Maersk, CMA-CGM, and Mediterranean Shipping Company (MSC), the three largest shipping firms in the world have dominated the sea for many years. They now want to grow into the air and provide their clients with more services. These will be tested in major markets like the US, Europe, and China before it launches in India.

The Danish A.P. Moller-Maersk launched Maersk Air Cargo in April to serve customers’ demands for international air cargo. The Swiss MSC began developing a new service named MSC Air Cargo in September to complement its container transport offerings. The French company CMA CGM, which began operating freight aircraft in 2021, will face competition from the Danish and Swiss businesses.

The CEO of MSC, the biggest container line in the world, said, “This is our entry into the industry, and we intend to continue exploring new opportunities to expand air cargo so that it complements our primary line of business, container shipping.”

One Cost, One doc

Today’s market requires bundled services on a single transport document at a single cost. International integrators like DHL and FedEx support this viewpoint, and UPS are growing their wings with robust air and ground networks. A shipping line with a decent network of sea, air, and land channels can carry a lot of cargo swiftly, affordably, and effectively, according to an industry expert.

Air freight offers just-in-time deliveries on exact timetables, which can save storage costs and help manage inventories. According to a major shipping company spokesperson, there is a significant risk that perishable goods will spoil during prolonged travel durations. Air cargo can help you avoid this.

“Air freight will be combined with other modes of transportation by Maersk Air Cargo. We anticipate that demand for end-to-end logistics will rise along with the need for air cargo, both now and in the future. Due to this, it is crucial that we increase our capacity under our control and continue to implement our air freight plan,” According to Torben Bengtsson, Head of Air & LCL at A.P. Moller

A third of the air tonnes that Maersk carries annually should go through its regulated freight network. They will use a combination of its planes and those it rents to accomplish this. The way they manage their ocean fleet is comparable to this. According to a statement, strategic commercial carriers and charter travel providers will fill the empty seats.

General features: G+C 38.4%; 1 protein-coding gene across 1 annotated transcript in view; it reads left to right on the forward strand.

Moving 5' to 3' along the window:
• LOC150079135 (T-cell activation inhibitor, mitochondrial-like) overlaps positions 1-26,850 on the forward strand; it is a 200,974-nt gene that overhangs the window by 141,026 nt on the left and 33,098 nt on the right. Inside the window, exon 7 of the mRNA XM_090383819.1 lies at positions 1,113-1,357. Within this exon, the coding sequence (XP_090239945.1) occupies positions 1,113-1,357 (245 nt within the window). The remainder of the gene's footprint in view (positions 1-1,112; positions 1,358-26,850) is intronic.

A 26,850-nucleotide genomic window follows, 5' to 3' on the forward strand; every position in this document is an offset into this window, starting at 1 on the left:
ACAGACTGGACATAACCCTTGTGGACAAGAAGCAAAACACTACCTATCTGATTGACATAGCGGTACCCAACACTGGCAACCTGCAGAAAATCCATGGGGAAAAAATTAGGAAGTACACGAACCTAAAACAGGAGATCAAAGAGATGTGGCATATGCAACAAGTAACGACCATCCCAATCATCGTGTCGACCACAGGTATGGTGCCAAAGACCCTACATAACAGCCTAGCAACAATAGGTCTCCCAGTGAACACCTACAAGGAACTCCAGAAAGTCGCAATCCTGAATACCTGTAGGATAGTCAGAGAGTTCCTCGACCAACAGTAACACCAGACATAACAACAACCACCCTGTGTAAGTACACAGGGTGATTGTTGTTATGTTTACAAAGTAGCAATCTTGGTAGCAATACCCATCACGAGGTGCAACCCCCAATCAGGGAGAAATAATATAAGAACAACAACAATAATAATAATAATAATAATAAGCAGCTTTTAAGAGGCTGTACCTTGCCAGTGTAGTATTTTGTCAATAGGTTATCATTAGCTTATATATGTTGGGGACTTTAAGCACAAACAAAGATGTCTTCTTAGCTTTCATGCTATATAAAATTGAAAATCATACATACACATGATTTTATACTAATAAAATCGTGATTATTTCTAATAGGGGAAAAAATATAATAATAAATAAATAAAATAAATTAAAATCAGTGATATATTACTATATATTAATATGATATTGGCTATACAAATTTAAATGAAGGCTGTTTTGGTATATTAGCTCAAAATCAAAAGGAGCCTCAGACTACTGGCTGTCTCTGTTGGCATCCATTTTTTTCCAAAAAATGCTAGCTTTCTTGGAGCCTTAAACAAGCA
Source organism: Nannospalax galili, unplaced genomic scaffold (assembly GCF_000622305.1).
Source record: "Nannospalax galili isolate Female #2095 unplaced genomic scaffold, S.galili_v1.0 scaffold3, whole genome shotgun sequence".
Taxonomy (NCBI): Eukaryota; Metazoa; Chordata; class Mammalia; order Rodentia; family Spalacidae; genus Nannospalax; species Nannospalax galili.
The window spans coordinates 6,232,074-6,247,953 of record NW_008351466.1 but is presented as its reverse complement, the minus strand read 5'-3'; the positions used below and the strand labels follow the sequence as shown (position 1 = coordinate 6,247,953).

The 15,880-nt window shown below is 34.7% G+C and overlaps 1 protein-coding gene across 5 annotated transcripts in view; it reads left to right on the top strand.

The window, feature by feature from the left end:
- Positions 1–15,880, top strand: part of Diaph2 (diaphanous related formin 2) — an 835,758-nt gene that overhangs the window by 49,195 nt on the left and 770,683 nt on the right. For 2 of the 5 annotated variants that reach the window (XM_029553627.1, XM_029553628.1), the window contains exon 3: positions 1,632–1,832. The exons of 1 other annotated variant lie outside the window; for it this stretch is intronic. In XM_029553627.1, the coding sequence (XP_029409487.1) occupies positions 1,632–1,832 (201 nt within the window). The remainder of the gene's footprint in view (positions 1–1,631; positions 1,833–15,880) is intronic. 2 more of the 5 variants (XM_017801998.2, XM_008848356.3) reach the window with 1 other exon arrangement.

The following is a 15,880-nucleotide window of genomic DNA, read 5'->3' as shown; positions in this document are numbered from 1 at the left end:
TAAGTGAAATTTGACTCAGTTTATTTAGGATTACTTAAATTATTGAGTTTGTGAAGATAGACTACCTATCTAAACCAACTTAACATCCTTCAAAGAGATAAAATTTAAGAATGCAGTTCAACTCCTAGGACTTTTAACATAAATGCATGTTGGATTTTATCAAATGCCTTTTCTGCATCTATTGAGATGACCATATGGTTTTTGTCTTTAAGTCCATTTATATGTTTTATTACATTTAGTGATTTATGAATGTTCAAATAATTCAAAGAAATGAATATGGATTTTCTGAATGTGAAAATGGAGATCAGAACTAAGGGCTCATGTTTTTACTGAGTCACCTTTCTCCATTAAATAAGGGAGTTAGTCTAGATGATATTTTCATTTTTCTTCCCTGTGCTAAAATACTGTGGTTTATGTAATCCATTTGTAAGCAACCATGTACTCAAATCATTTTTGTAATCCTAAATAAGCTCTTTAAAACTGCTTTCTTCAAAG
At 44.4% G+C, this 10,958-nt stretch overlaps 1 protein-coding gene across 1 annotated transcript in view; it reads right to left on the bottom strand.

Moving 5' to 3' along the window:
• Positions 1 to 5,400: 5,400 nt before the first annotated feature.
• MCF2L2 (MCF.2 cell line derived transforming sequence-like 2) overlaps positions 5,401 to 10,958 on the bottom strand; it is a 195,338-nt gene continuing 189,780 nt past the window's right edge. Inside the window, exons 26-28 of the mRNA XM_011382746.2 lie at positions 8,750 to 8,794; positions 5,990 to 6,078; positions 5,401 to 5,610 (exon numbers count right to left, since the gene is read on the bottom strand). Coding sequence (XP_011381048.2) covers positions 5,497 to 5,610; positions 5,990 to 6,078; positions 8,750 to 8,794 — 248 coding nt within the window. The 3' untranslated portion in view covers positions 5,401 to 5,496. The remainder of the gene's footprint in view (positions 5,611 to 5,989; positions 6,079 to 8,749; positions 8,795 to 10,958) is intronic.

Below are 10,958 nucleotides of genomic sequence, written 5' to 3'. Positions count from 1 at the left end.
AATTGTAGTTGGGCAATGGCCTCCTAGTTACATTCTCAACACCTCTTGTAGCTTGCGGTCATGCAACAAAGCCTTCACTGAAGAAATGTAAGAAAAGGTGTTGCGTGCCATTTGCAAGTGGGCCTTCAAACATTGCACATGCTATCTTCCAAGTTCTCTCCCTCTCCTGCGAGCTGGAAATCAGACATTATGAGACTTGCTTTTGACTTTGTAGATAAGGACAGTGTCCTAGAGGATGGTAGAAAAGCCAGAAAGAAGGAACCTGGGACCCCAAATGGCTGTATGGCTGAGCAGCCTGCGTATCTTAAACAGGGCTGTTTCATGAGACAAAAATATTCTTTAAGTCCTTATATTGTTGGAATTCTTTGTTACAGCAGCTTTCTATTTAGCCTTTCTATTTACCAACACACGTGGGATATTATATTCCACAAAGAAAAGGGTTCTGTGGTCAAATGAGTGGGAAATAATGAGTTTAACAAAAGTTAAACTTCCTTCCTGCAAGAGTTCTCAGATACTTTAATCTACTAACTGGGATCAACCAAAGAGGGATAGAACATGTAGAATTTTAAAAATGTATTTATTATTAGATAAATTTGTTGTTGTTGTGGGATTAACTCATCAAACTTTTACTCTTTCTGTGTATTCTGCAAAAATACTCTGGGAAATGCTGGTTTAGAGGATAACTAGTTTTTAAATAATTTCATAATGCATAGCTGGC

Strategic shift

According to US-based shipping expert, Jon Monroe, every carrier aims to enter the air and the first- and last-mile businesses.

Ketan Kulkarni, Chief Commercial Officer of Blue Dart, believes that combining the greatest features of various forms of transportation and utilising technology can significantly change the logistics sector. It indicates demand in the market when new companies enter the air cargo sector.  This is part of megacarriers’ broader strategic shift to position themselves as multipurpose hubs that can assist customers with the ocean, air, trucking, warehousing, and freight forwarding.

According to G Raghu Sankar of the International Clearing and Shipping Agency, the emphasis is changing away from providing a straightforward logistical solution that includes picking up products at the source and transporting them to the destination. Some large shipping firms desire to partner with or purchase transportation firms, customs brokers, and warehouse proprietors. This is a start in the right direction, even though it might take some time to learn how to manage air cargo and compete with other air cargo carriers and freighter operators. He claimed that because the order books are already filled, it would be simpler for a shipping firm to move goods by air than for an air freight company to move cargo by sea, including scheduling cargo/container ships.

According to Afzal Malbarwala, President of the Air Cargo Agents Association of India, large shipping firms are launching their airlines due to the pandemic’s surge in popularity and the enormous profits they generated. In sea freight, they are not getting that margin. “We’ll have to wait and watch how they perform.”